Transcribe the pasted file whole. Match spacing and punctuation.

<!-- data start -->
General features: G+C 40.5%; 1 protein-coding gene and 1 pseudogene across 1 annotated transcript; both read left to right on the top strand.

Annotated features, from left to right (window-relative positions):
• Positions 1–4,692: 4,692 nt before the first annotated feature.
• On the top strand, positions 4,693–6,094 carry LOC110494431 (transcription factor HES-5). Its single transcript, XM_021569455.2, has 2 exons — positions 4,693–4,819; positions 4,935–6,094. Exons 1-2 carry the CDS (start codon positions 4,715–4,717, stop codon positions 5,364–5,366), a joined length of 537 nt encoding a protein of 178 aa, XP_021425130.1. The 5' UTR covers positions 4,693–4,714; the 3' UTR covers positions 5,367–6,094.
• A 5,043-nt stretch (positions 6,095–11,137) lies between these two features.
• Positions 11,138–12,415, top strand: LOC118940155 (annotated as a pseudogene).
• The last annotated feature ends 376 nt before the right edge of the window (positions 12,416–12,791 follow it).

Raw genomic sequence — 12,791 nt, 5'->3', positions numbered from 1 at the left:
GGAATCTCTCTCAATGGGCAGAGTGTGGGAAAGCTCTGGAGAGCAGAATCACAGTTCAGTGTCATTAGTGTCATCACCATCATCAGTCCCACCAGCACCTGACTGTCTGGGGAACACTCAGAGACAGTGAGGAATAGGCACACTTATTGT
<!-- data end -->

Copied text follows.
General features: G+C 40.5%; 1 protein-coding gene and 1 pseudogene across 1 annotated transcript; both read left to right on the top strand.

Annotated features, from left to right (window-relative positions):
• Positions 1–4,692: 4,692 nt before the first annotated feature.
• On the top strand, positions 4,693–6,094 carry LOC110494431 (transcription factor HES-5). Its single transcript, XM_021569455.2, has 2 exons — positions 4,693–4,819; positions 4,935–6,094. Exons 1-2 carry the CDS (start codon positions 4,715–4,717, stop codon positions 5,364–5,366), a joined length of 537 nt encoding a protein of 178 aa, XP_021425130.1. The 5' UTR covers positions 4,693–4,714; the 3' UTR covers positions 5,367–6,094.
• A 5,043-nt stretch (positions 6,095–11,137) lies between these two features.
• Positions 11,138–12,415, top strand: LOC118940155 (annotated as a pseudogene).
• The last annotated feature ends 376 nt before the right edge of the window (positions 12,416–12,791 follow it).

Raw genomic sequence — 12,791 nt, 5'->3', positions numbered from 1 at the left:
GGAATCTCTCTCAATGGGCAGAGTGTGGGAAAGCTCTGGAGAGCAGAATCACAGTTCAGTGTCATTAGTGTCATCACCATCATCAGTCCCACCAGCACCTGACTGTCTGGGGAACACTCAGAGACAGTGAGGAATAGGCACACTTATTGT